Alright, thanks, that’s a good one, using a stepper motor for repeatable measurements. It shows that this sensor ain’t no digital ruler. I suppose my beginner’s expectation was too high. If you could be so kind, could you post the code/settings according to the Pololu library you used for continuous measurement? I’d like to compare that to what I used above.

Meanwhile, I saw the new VL53L1X, which is a follow-up that, to a degree (which degree, though), addresses some problems the old VL53L0X has in broad daylight. It has tiny lenses that concentrate the incoming reflected light, also shielding the receptacle hole to a certain degree from stray light ingress. Do you sell that one, too? Is there a library for it already? Worth comparing.

I also learned from automotive electronics discussions that the Asian and European car industry almost exclusively uses low-cost Murata ultrasonic sensors in the cars’ bumpers for parking aids, so I’ll try to get one of those also.

The code (shown below) is pretty straight forward. I used a spreadsheet to calculate the average and standard deviation of the 250 measurements taken at each distance.

We do have a carrier board with the new VL53L1X on it and an Arduino library for simple measurement functionality for it.

I would not expect parking assistance in a full sized automobile to be an application that requires more accuracy than a few centimeters, but we would be interested to see how sensors like those compare.


#include <SPI.h>
#include <AMIS30543.h>
#include <Wire.h>
#include <VL53L0X.h>

const uint8_t amisDirPin = 1;
const uint8_t amisStepPin = 0;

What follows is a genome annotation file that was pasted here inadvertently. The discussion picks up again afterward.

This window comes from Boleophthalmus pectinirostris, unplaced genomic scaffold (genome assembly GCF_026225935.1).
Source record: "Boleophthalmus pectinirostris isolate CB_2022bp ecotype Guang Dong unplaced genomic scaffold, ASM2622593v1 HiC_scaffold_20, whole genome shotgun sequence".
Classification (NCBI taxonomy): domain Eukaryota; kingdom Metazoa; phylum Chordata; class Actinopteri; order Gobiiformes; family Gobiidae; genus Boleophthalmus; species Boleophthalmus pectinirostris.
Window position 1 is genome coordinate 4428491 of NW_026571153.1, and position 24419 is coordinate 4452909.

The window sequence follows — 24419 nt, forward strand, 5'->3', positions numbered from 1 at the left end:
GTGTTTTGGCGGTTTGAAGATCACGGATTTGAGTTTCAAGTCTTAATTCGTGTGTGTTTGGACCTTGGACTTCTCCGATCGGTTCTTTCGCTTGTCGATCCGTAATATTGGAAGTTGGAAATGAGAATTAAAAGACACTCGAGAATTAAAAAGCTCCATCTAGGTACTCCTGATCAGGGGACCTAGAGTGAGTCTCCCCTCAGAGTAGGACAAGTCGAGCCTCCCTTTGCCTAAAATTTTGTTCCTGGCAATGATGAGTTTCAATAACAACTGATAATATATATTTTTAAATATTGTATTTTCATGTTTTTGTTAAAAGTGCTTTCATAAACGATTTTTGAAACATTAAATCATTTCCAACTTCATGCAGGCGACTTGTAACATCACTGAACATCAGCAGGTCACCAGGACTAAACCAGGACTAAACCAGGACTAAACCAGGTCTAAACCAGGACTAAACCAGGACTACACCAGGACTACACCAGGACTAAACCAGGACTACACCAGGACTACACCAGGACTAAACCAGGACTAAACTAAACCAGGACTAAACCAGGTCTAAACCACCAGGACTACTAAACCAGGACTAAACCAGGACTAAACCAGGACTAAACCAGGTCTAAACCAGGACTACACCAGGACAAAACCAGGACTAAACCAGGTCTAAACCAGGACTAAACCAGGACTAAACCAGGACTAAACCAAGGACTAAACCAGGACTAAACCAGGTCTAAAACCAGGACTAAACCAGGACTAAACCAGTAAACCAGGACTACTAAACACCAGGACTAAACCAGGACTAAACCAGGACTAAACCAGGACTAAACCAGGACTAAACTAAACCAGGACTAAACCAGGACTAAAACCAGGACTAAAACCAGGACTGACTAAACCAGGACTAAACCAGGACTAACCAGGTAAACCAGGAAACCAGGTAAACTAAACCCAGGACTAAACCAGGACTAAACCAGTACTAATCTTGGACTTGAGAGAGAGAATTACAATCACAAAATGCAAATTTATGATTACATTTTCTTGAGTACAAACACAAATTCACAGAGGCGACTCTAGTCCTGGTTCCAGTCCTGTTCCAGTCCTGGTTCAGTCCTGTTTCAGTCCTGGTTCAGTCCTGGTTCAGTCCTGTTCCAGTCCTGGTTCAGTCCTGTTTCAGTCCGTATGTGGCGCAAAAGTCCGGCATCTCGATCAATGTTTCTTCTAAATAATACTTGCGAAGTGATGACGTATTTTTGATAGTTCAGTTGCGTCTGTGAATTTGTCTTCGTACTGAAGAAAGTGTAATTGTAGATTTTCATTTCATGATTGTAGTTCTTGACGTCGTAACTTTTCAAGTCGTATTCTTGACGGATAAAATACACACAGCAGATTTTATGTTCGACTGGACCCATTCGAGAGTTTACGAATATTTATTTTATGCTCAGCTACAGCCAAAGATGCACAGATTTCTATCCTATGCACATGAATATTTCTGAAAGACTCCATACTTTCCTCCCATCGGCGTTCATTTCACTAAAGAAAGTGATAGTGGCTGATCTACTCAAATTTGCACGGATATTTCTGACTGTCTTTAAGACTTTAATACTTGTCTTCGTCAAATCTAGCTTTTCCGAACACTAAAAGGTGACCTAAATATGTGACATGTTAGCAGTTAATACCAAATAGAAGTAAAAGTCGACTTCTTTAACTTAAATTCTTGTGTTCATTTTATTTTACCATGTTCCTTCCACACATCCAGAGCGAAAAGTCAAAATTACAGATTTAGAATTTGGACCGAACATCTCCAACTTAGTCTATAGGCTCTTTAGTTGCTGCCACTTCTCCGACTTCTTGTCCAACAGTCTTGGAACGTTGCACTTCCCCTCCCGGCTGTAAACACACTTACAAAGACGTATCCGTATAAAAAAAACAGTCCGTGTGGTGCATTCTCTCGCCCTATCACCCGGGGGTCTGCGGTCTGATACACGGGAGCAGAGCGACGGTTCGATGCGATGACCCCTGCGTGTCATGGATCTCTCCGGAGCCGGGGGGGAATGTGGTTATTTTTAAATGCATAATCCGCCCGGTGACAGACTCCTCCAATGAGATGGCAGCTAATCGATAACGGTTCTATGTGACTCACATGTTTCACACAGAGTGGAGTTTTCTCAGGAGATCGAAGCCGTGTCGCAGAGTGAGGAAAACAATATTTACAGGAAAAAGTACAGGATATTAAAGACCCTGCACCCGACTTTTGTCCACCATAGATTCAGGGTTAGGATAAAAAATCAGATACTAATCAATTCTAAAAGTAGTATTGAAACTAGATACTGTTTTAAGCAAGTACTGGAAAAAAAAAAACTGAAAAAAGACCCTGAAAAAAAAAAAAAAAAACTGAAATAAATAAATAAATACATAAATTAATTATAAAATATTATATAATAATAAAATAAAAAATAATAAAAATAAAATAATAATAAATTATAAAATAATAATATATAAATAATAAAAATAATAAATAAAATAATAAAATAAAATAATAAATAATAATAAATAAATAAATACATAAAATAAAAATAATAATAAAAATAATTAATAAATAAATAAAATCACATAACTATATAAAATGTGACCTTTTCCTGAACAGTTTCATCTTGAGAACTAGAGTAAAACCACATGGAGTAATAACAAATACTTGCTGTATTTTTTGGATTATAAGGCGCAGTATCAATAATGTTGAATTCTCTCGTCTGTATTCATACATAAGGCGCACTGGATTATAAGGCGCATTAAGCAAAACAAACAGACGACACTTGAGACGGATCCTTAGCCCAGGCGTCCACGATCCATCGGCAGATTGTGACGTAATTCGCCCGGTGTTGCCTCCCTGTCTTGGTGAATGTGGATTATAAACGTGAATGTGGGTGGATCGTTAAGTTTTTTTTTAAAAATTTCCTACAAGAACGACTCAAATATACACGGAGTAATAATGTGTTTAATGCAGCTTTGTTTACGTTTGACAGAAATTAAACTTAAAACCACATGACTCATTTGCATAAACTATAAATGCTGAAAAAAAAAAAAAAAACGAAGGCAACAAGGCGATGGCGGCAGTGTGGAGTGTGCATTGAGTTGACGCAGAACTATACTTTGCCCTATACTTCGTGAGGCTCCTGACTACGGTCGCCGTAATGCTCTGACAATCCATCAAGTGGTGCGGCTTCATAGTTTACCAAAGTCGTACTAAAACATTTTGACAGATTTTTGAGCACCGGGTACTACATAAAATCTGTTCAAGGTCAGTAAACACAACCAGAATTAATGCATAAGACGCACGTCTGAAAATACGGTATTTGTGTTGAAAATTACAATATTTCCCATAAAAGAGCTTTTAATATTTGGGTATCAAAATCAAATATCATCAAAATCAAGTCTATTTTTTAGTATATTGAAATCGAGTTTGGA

const uint8_t amisSlaveSelect = 4;

AMIS30543 stepper;
VL53L0X sensor;

void setup()



  Serial.println("Ready to start");

  for (int i = 0; i<10; i++){
    //Take 250 measurements
    for (unsigned int x = 0; x < 250; x++){
      Serial.print(" ");
    //move 30mm
    for (unsigned int x = 0; x < 2387; x++){

void loop(){


Ok, thanks!

Holidays came in between, but I should receive the pololu VL53L1X breakout board this week, and then I hope to compare as good as I can.

@systembolaget did you achieve more accurate results with the VL53L1X sensor?

Yes, I did. This sensor is better. But don’t expect it to do wonders.

The biggest issue with these kind of sensors seems to be colour and reflectivity of what is being measured; see my list in an above post and what nathan did with a more controlled set-up.

You cannot use these sensor as a 0-2 metres digital ruler, but rather as some kind distance indicator, which is fine for applications where the accurate distance is not critical.

No surprise that professional laser-based distance meters start from €200 and go to well over €1000.